Tower Hamlets Cemetery, opened in the 1840s, is one of the less well-known cemeteries in London, possibly because it is the burial place of relatively ordinary people rather than historical celebrities or members of the upper classes which has kept interest high in places like Kensal Green. However it is one of the loveliest I think for, as with most older disused cemeteries, it provides an area of wilderness in the East End of the city and, surrounded as it is by tower blocks, there is an interesting juxtaposition between the bustling, modern city on the one hand and the quiet solitude of the woodland paths on the other. I went for a walk around the cemetery in the Winter; it had a kind of stark beauty with the leafless trees, but also made me feel a bit safer since it was a lonely place to walk alone, as a very friendly elderly man pointed out to me. However the place was evidently well-used by joggers, people walking their dogs and even a family come to look at the gravestones so it was not completely solitary. According to the very interesting book 'London's Cemeteries' by Darren Beach (Metro Publications, London, 2006) which I recommend for anyone with more than a passing interest in visiting cemeteries, Tower Hamlets cemetery is the largest area of woodland in east London and the decision was consciously taken to develop it into a haven for wildlife after a long period of neglect. Another interesting fact is that it was bombed copiously during the war and some of the marks from the shrapnel can still be seen on some of the graves.
A view along one of the main paths running around the perimeter of the cemetery, looking towards nearby housing estates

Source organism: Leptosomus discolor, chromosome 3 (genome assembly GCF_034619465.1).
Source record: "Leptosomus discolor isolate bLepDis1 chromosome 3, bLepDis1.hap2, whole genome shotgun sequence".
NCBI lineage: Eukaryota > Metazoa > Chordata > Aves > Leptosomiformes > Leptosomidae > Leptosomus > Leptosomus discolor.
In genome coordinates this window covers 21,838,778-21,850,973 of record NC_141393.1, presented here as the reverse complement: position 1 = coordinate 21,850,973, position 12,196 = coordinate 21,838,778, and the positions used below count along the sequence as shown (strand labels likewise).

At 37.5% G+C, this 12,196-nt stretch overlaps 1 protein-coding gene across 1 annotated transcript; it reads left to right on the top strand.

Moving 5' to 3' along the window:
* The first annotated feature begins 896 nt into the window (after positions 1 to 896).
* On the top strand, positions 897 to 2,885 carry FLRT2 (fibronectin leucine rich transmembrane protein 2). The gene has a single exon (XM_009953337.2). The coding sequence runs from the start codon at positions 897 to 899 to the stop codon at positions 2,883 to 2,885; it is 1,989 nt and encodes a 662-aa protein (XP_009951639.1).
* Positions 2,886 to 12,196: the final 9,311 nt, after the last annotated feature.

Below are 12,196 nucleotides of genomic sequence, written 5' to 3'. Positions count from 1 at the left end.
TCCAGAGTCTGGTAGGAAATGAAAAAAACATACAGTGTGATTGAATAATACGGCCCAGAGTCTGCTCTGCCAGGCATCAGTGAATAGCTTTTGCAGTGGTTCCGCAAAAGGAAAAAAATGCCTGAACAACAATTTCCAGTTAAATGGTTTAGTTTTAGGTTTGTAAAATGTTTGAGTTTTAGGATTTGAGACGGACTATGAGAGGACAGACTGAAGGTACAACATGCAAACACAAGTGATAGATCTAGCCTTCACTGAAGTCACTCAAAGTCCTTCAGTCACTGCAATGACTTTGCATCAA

The grander, more imposing memorials are located in probably the most expensive part of the cemetery, conspicuous along the main path
An intricate detail on one of the memorials showing a ship sinking at sea, a common hazard in the age of sail
One of the ponds, home to wildlife in the cemetery (the railway line is in the background)
Memorials emerging romantically from a sea of green foliage
Much of the cemetery is dense woodland
On my journey to reach the cemetery I walked from the centre of London through Whitechapel, Mile End and along to Tower Hamlets. It was a good long walk and along the way I saw many fascinating traces of the city's history. For instance just before Mile End there was an attractive 'estate' of almshouses arranged around a green and enclosed with ornate fences and gatehouses. Upon the gatehouses were carved ships, which suggested to me it was a home for retired naval men or sailors, something like that.
Although it was right on the main road, the little estate looked very peaceful and a step back in time.
Closer to Whitechapel is the Royal London Hospital, a very grand building, which was once the home, in his final years, of Leicester's Joseph Carey Merrick, otherwise known by his 'stage' name of the Elephant Man.